On a recent brief trip to a Delaware beach resort, I heard a bird, then looked up and saw it, alone, singing joyfully in this "leafing" tree. It occurred to me that if any time of year should be transformative, it is now, and particularly April--we have the beauty of blossoming spring, and for many, there is Easter. Enter reality: On the world stage, we see (simply put) horror invoked by nature and exacerbated by human error, and political and economic struggle--with violence--elsewhere. It is difficult to be upbeat. I will try.
Cut to the rabbit or, rather, the BUNNY . A popular symbol of gifting in the Spring, with colored eggs and candy. A few in the Delaware beach resort were somewhere between adorable and attractive, but I only photographed them. No purchases.
More on the Rabbit:
1. (noun) rabbit, coney, cony any of various burrowing animals of the family Leporidae having long ears and short tails...
Synonyms: lapin, rabbit, cony, hare, das, mouse hare, dassie, rock rabbit, coney, hyrax, pika...
Back to the world. With the earthquake and tsunami in Japan very recent history--and with other staggering human events streaming into our lives daily--this is the poignant backdrop of my blog feature.
So, as the calendar moves into April, a potential time of renewal, our joy is greatly diminished if we remain vitally in touch with world events. When Margaret Scott, an artist and illustrator (Washington, D.C.) whose work appears on Newsart http://www.newsart.com/ posted her drawing of a Japanese woman in a newly radioactive garden on Facebook, it resonated with many people. I was both touched and stimulated to doing something. At this date, there are many organizations who receive donations for the earthquake and tsunami victims and survivors--re-building has not yet begun. And too, I am dismayed at how quickly some tend to look more at money issues than the great human tragedy it is, and how deeply we are connected to it.
More thinking. I had originally thought of rabbit and bunny for what they are in my mind at this time of year--soft and commercialized, but nonetheless always appealing to me. Just the form of a rabbit is interesting--in my view.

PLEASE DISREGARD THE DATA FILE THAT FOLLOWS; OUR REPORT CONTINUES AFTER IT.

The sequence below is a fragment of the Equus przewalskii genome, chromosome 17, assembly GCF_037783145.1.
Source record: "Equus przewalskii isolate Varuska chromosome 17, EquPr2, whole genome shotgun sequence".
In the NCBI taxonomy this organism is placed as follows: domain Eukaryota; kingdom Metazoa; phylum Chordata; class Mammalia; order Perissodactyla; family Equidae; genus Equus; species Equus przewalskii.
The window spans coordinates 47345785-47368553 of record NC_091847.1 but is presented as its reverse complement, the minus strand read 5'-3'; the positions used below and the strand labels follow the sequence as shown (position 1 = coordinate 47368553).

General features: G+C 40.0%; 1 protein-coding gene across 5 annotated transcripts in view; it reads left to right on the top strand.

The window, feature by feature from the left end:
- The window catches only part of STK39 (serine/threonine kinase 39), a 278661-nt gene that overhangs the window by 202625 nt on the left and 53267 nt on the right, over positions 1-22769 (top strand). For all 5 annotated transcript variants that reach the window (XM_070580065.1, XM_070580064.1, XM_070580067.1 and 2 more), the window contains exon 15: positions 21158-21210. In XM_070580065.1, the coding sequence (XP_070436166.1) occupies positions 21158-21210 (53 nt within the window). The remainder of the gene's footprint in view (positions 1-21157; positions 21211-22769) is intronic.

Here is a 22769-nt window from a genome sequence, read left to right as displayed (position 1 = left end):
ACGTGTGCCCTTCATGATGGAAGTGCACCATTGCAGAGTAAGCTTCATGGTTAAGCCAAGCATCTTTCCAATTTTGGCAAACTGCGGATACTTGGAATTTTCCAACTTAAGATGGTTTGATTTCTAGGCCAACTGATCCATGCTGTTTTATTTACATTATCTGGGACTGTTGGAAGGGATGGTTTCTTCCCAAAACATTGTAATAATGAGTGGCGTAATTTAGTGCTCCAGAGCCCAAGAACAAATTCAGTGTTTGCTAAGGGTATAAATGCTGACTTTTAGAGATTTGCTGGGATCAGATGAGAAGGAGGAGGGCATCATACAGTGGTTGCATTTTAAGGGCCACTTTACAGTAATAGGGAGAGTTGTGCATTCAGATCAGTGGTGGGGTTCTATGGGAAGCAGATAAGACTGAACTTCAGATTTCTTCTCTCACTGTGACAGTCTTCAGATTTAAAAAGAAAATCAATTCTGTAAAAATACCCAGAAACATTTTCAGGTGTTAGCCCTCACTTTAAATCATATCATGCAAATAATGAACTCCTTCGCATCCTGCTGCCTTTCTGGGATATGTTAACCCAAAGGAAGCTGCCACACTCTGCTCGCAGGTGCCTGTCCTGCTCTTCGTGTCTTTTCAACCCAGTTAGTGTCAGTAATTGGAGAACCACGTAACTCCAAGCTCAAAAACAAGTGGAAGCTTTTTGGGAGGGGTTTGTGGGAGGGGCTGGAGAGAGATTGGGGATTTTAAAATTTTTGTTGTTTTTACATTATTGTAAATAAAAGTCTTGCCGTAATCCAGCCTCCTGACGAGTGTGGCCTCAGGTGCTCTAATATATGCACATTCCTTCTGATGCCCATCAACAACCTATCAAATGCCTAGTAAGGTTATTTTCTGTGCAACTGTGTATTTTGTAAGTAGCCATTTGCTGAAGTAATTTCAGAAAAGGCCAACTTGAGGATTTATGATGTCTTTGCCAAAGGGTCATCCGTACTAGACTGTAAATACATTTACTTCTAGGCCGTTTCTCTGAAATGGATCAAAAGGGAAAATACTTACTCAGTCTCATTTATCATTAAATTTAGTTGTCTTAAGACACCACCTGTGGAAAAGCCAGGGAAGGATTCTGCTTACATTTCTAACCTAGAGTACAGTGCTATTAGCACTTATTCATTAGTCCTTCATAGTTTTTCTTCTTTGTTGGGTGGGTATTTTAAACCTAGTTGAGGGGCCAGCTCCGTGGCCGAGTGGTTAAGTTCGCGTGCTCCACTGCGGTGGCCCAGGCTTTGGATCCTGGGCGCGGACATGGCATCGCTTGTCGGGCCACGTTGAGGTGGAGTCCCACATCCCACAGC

Then, a chance e-mail to The Still Life Gallery, Main Street, Ellicott City Historic District (Rebecca Weber) where I asked, "Do you have a rabbit anywhere in your shop?" Add to chance her answer: "Funny you should ask because I was about to bid on one...a rabbit incense burner." A prime example of Japanese craftsmanship with historical antecedents! She shared a photo of it and my heart melted.
Her own blog, entitled IN SUPPORT OF JAPANESE ARTISANS had already caught my attention because of the obvious link to the disaster in Japan. The idea of giving to a charitable organization was still on my mind, so I wrote her back asking if any of the proceeds would go to Japan. Rebecca's response put the finishing touches on this idea:
By buying anything from these small japanese companies, it helps to keep the economy going and keeps jobs. Thats my little push...I don't have alot of money for donations, but this I feel I can do, educating people about interesting things that are made my the Japanese Artisans.
The rabbit incense burner, shown above, will not be in the gallery, sorry to say because it was a "bid" item and, I just learned, went to someone else. Good news, though: The incense, described below, is in stock at Still Life, and other beautiful items by Japanese artisans.
Kai Un Koh: Baieido Premium Meditation Incense. The creation of incense is an extraordinarily delicate process. In the time-honored traditions of Jinkoya Sakubei, Baieido has dedicated itself to making incense for over 300 years. The method and recipes have been handed down from generation to generation in an unbroken secret oral tradition. Baieido was founded in Sakai City, Japan in 1657.
More on the Incense: This ancient Japanese incense formula contains a very dense aloeswood and is highly resinous. Kai Un Koh is made from sandalwood, aloeswood, borneol camphor, clove and other Chinese spices. The sticks are a unique thick square design. Kai un koh is translated as "Opening the Door to Bring Good Fortune." In the practices of meditation it has long been a goal to open the doorway back to our innate self. Buddhist Sutras refer to this as "knowing the self as it truly is."May the door be open to both of these goals--Burn brightly!
Blog: Kay Weeks
Photos: KW, Rebecca Weber,
and online digital capture of the rabbit...
Still Life Gallery
8173 Main Street
Ellicott City, Maryland 21043
Be sure to check out http://www.ellicottcity.net/ to see all the
great shops in the historic district and outside it!